STPs and ACOs – Brush up on NHS Issues for Your NHS Consultant Interview

Sustainability and Transformation Plans (STP) are all the rage at the moment. In fact your CEO probably has the STP for your region plastered all over his wall.

But, recently arrived on the scene are Accountable Care Organisations (ACOs), which will equally impact on your services just as much. And since you are probably wondering what we are talking about, here are a few facts you need to know.

Sustainability and Transformation Plans (STPs)

STPs are basically a manifesto/policy for your region, setting out the health and care strategy for the next five years (covering the period October 2016 to March 2021). England was divided into 44 regions (so-called footprints) and each of those regions has its own STP; those STPs are usually written by a consortium of local Care Commissioning Groups (CCGs), NHS Trusts and local government.

And because they are jointly developed by a range of local professionals, they enable the development of policies which are suitable for the local population and, most importantly, they enable a better coordination of local health and social care service, for example, by GPs working more closely with hospital specialists, district nurses and social workers to improve care for people with long-term conditions.

As well as trying to improve integration and coordination of care, STPs also aim to rethink the way some aspects of care are provided. Each STP is different, but many of them will propose changes designed to improve efficiency or access, for example, centralisation of pathology or acute services, hub and spoke approaches, etc. In some cases they may also be dealing with closure of services.

Action: if you have an interview, you NEED to read the STP for the region where the trust you are applying for is located. That STP will be the basis for all discussions on service change and any point you make at an interview (or a pre-interview visit) needs to fit within the parameters set out within that STP. STPs are approachable documents and are publicly available. Most of them are actually set out in easily-navigable websites. Simply search online for the STP for your region and read it attentively. It will greatly help you.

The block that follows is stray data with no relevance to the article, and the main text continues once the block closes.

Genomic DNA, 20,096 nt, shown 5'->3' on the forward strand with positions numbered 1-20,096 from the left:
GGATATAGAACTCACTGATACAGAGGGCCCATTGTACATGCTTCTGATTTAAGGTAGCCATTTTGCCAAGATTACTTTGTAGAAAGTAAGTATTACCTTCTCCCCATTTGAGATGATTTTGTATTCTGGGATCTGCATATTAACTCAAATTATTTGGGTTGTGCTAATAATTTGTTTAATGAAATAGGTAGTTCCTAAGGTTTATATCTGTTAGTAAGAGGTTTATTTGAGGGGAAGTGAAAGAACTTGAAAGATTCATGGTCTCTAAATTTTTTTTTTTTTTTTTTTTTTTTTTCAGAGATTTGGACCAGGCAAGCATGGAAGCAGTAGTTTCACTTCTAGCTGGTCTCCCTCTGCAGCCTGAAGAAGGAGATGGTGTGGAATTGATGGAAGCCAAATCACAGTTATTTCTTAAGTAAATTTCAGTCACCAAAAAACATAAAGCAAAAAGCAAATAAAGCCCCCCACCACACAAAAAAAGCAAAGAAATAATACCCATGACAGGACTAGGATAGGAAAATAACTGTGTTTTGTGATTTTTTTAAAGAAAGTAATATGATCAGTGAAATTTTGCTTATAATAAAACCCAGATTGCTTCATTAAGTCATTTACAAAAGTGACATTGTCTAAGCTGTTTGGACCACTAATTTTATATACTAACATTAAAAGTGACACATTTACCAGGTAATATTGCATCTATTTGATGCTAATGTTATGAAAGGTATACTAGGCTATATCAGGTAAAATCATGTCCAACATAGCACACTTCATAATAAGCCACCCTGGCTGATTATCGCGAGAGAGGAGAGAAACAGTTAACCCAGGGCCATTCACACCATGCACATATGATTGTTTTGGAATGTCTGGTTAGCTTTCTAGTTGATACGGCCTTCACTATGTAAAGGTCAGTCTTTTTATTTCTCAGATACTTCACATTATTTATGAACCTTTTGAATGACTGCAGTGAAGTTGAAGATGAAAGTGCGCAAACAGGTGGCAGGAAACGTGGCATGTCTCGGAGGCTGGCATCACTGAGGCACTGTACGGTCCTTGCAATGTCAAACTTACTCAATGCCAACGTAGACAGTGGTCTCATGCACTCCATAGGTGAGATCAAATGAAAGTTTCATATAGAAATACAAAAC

Accountable Care Organisations (ACOs)

Accountable Care is an American concept (think Obamacare but with English style state funding) designed to encourage collaboration between different healthcare providers rather than competition (i.e. basically we are moving away from the Blair-era competition-based health system. The aim to optimise the use of resources and adopt a more cooperative approach.

And because we are moving away from competition and a market-based healthcare system, it means that we are moving away from commissioning and so, in due course, it is likely that CCGs will merely focus on strategic planning and funding of care models rather than tendering processes. It also means that Payment by Result is likely to be replaced by longer-term contracts which are outcome based.

At present ten areas in England are being used to pilot the ACO approach. These are:

  • South Yorkshire and Bassetlaw
  • Frimley Health
  • Dorset
  • Bedfordshire, Luton and Milton Keynes
  • Nottinghamshire
  • Blackpool and Fylde Coast
  • Berkshire West
  • Buckinghamshire
  • Greater Manchester and devolution area
  • Surrey Heartlands devolution area

And because the NHS just cannot make things simple, there aren’t simply ACOs. There are also ACPs and ACSs. Here is the difference:

  • ACPs (Accountable Care Partnerships) are groups of NHS providers (e.g. GPs, hospitals, community services, mental health services, etc) collaborating to deliver a more coordinated approach to care.
  • ACOs (Accountable Care Organisations) are a formalised version of ACPs. This may happen for example if commissioners initiate a bidding process and various organisations come together to offer a bundle of care that may integrate a range of services.
  • ACSs (Accountable Care Systems a natural evolution from STPs, leading the planning and commissioning of care in local areas. So in particular there will be several ACPs in an ACS. Now obviously you don’t need to know all of that in detail. But it helps to understand the general direction of travel.

If you want to discuss these issues and many more, and have an NHS consultant interview coming up, join one of our NHS consultant interview courses. They run several times a week.

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